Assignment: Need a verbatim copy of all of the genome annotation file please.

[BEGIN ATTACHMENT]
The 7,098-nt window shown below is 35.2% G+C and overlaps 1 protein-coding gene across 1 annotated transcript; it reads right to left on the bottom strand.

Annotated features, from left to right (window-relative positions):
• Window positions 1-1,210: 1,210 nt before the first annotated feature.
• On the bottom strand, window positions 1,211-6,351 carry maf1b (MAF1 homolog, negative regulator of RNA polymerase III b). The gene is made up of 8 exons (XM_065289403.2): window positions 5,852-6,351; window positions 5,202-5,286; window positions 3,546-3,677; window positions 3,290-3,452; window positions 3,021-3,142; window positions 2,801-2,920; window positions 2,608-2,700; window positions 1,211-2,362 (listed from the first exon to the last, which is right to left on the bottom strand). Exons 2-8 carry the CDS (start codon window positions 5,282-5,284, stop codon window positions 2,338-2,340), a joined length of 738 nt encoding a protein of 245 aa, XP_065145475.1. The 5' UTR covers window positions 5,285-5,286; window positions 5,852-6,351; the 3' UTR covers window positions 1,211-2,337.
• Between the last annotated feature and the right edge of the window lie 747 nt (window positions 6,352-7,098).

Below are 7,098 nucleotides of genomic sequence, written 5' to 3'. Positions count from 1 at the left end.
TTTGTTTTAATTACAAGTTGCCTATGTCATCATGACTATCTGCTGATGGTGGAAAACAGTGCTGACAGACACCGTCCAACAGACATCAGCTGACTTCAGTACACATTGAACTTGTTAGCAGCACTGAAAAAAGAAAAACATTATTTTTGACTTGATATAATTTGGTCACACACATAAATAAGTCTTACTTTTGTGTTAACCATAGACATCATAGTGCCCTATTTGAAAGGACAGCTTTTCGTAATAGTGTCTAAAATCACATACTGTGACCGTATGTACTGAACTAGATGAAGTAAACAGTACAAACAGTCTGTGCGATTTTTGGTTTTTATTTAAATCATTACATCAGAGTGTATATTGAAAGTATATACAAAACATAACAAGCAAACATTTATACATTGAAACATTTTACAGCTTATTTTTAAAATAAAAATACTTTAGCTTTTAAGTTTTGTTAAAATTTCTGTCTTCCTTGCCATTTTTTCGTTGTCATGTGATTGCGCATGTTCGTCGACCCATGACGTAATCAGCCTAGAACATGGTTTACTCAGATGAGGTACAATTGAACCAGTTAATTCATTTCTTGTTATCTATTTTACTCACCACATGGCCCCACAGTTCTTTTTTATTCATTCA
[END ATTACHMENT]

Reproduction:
The 7,098-nt window shown below is 35.2% G+C and overlaps 1 protein-coding gene across 1 annotated transcript; it reads right to left on the bottom strand.

Annotated features, from left to right (window-relative positions):
• Window positions 1-1,210: 1,210 nt before the first annotated feature.
• On the bottom strand, window positions 1,211-6,351 carry maf1b (MAF1 homolog, negative regulator of RNA polymerase III b). The gene is made up of 8 exons (XM_065289403.2): window positions 5,852-6,351; window positions 5,202-5,286; window positions 3,546-3,677; window positions 3,290-3,452; window positions 3,021-3,142; window positions 2,801-2,920; window positions 2,608-2,700; window positions 1,211-2,362 (listed from the first exon to the last, which is right to left on the bottom strand). Exons 2-8 carry the CDS (start codon window positions 5,282-5,284, stop codon window positions 2,338-2,340), a joined length of 738 nt encoding a protein of 245 aa, XP_065145475.1. The 5' UTR covers window positions 5,285-5,286; window positions 5,852-6,351; the 3' UTR covers window positions 1,211-2,337.
• Between the last annotated feature and the right edge of the window lie 747 nt (window positions 6,352-7,098).

Below are 7,098 nucleotides of genomic sequence, written 5' to 3'. Positions count from 1 at the left end.
TTTGTTTTAATTACAAGTTGCCTATGTCATCATGACTATCTGCTGATGGTGGAAAACAGTGCTGACAGACACCGTCCAACAGACATCAGCTGACTTCAGTACACATTGAACTTGTTAGCAGCACTGAAAAAAGAAAAACATTATTTTTGACTTGATATAATTTGGTCACACACATAAATAAGTCTTACTTTTGTGTTAACCATAGACATCATAGTGCCCTATTTGAAAGGACAGCTTTTCGTAATAGTGTCTAAAATCACATACTGTGACCGTATGTACTGAACTAGATGAAGTAAACAGTACAAACAGTCTGTGCGATTTTTGGTTTTTATTTAAATCATTACATCAGAGTGTATATTGAAAGTATATACAAAACATAACAAGCAAACATTTATACATTGAAACATTTTACAGCTTATTTTTAAAATAAAAATACTTTAGCTTTTAAGTTTTGTTAAAATTTCTGTCTTCCTTGCCATTTTTTCGTTGTCATGTGATTGCGCATGTTCGTCGACCCATGACGTAATCAGCCTAGAACATGGTTTACTCAGATGAGGTACAATTGAACCAGTTAATTCATTTCTTGTTATCTATTTTACTCACCACATGGCCCCACAGTTCTTTTTTATTCATTCA